Claire turned me on to this series, which I read multiple times while I was recovering from brain tumor surgery.  It's a very different kind of fantasy than the Narnia series.  This one is slow, thoughtful, and sad.  It resonated with me as I reimagined my life as a person with a brain tumor, seizures, and an intellectual disability.

A Wrinkle in Time by Madeline L'Engle
Meg Murry is imperfect and struggling, anxious, unsure of her place in the world, but willing to tap into her courage when her beloved brother is in danger.  When I read this as a kid, she reminded me of someone... And Mrs. Whatsit, Mrs. Who, and Mrs. Which were wise, powerful, offering guidance but not solving the challenges the Murry kids faced. I reread this as an adult and found it just as moving.

Are You There God?  It's Me, Margaret by Judy Blume
Okay, perhaps more cheating since I'm including so many books from my childhood.  But I think it's fair to say that this was a book that turned me on to the importance of my life as a girl.  Hey, menstruation:  something I found (and find) fascinating!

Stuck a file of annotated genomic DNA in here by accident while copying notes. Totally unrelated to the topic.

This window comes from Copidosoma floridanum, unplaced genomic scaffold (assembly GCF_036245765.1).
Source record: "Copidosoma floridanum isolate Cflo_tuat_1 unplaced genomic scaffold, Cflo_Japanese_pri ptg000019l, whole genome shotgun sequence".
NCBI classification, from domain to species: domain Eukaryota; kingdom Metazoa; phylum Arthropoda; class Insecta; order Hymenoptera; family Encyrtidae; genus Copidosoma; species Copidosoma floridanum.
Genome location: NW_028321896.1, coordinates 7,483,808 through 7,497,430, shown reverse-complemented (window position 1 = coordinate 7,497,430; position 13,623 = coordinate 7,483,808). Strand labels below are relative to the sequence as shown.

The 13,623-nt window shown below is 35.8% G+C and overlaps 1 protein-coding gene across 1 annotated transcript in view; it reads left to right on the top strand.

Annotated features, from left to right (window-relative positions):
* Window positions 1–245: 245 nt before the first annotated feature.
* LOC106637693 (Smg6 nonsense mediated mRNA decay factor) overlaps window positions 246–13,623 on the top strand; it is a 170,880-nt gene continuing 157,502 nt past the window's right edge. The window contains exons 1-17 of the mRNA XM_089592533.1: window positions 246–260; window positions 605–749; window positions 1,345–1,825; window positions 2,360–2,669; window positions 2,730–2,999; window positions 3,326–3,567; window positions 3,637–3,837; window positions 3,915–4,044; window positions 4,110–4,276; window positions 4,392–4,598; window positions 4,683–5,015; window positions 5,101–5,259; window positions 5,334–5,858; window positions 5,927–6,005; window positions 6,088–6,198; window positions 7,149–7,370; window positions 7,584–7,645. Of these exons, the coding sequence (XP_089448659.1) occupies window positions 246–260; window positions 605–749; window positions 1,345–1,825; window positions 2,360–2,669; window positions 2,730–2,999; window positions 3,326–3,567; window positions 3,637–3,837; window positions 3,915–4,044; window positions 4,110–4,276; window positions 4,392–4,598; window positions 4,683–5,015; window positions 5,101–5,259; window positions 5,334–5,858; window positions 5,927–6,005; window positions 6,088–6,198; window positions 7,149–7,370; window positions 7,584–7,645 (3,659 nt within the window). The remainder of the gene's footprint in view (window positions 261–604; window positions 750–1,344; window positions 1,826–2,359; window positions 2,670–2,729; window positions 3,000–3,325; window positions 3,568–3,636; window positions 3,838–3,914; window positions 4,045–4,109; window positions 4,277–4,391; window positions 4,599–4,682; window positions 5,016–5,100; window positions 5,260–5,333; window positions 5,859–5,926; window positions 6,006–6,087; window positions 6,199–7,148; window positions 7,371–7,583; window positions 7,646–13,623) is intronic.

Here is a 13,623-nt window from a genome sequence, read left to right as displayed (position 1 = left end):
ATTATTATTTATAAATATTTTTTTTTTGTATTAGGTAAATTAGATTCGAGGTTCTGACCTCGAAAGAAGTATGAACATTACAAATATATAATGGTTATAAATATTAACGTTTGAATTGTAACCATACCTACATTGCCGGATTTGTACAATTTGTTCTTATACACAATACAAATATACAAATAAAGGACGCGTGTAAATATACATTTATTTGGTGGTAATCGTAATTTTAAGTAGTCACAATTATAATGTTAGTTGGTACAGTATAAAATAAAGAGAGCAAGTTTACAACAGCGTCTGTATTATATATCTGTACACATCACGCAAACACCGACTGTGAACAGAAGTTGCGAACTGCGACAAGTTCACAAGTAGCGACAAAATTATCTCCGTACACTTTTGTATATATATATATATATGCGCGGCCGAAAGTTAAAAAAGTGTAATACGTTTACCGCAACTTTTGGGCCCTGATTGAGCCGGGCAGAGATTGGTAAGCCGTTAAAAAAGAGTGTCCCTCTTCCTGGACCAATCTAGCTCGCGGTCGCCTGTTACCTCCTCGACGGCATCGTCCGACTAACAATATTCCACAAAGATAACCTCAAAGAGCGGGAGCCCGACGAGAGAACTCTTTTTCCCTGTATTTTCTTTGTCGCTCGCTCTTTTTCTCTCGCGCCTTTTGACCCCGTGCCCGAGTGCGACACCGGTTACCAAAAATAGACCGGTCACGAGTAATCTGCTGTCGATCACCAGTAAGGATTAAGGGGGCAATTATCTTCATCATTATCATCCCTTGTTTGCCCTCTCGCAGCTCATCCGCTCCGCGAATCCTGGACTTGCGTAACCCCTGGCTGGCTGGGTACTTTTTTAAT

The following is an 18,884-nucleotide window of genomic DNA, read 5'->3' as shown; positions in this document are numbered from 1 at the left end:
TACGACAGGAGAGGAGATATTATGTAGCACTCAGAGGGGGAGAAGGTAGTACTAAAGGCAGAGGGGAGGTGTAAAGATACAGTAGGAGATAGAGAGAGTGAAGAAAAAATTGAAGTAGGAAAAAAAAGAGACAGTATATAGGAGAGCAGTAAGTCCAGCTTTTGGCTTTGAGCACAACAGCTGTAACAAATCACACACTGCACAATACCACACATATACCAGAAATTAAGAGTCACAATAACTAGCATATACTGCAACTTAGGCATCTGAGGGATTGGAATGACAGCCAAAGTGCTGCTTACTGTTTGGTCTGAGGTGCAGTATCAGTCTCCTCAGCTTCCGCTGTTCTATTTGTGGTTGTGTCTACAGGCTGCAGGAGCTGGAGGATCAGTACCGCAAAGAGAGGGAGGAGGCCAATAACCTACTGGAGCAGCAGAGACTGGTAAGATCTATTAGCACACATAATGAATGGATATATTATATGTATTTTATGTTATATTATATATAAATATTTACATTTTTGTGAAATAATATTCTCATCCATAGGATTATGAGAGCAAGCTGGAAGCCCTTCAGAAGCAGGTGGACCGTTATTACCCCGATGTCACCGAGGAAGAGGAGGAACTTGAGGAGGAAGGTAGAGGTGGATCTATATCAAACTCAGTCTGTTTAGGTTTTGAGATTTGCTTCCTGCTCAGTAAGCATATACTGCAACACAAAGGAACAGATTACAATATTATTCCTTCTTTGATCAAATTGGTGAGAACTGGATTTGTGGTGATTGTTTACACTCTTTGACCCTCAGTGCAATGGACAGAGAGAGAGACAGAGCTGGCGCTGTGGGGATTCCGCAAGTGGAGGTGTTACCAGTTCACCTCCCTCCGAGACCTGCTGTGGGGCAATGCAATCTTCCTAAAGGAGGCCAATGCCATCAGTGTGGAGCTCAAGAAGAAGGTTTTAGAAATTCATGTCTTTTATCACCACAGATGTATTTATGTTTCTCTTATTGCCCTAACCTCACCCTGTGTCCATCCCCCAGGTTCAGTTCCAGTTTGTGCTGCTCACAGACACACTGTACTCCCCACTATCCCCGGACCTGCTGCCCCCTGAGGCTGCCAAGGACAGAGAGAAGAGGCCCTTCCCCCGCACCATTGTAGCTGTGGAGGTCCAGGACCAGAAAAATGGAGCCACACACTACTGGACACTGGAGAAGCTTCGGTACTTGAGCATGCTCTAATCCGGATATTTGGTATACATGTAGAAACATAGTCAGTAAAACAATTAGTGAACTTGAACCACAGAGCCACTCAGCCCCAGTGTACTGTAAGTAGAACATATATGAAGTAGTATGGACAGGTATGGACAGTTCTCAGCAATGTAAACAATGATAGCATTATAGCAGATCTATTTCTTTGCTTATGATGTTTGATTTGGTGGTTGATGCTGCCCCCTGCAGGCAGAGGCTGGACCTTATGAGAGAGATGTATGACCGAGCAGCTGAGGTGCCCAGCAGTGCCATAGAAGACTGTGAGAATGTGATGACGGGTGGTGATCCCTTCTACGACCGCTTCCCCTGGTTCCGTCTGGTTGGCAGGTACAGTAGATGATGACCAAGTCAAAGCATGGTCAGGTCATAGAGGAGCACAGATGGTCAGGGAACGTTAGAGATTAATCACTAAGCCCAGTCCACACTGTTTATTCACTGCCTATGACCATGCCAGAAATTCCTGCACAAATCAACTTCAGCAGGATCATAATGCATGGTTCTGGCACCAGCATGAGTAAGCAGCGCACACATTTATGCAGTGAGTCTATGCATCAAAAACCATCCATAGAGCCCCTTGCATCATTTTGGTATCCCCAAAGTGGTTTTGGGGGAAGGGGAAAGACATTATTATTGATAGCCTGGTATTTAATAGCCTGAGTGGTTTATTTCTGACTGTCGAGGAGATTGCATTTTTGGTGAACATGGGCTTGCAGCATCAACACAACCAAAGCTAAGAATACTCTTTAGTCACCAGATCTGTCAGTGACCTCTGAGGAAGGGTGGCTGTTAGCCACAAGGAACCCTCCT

Backlash by Susan Faludi
This book turned me on to feminism.  My first year in college it definitely changed my world.  I read it and thought, "Oh my god, this is what I have to do!  I have to challenge this!  I can't believe that the world isn't as fair as I thought it was!"  And from that point on, all of my writing and research, and a large amount of my casual conversation, was about feminism, gender, and changing the world.

I think this is a long enough list for now.  Incomplete, of course, but a fun thought experiment.  And it's giving me a warm feeling to revisit these books, to try to articulate why they've had such an effect on me.  Some I've reread many times.  Others I haven't read in years, but each one pops out in my mind, books that say, "YES!", that helped/help me to understand and expand myself.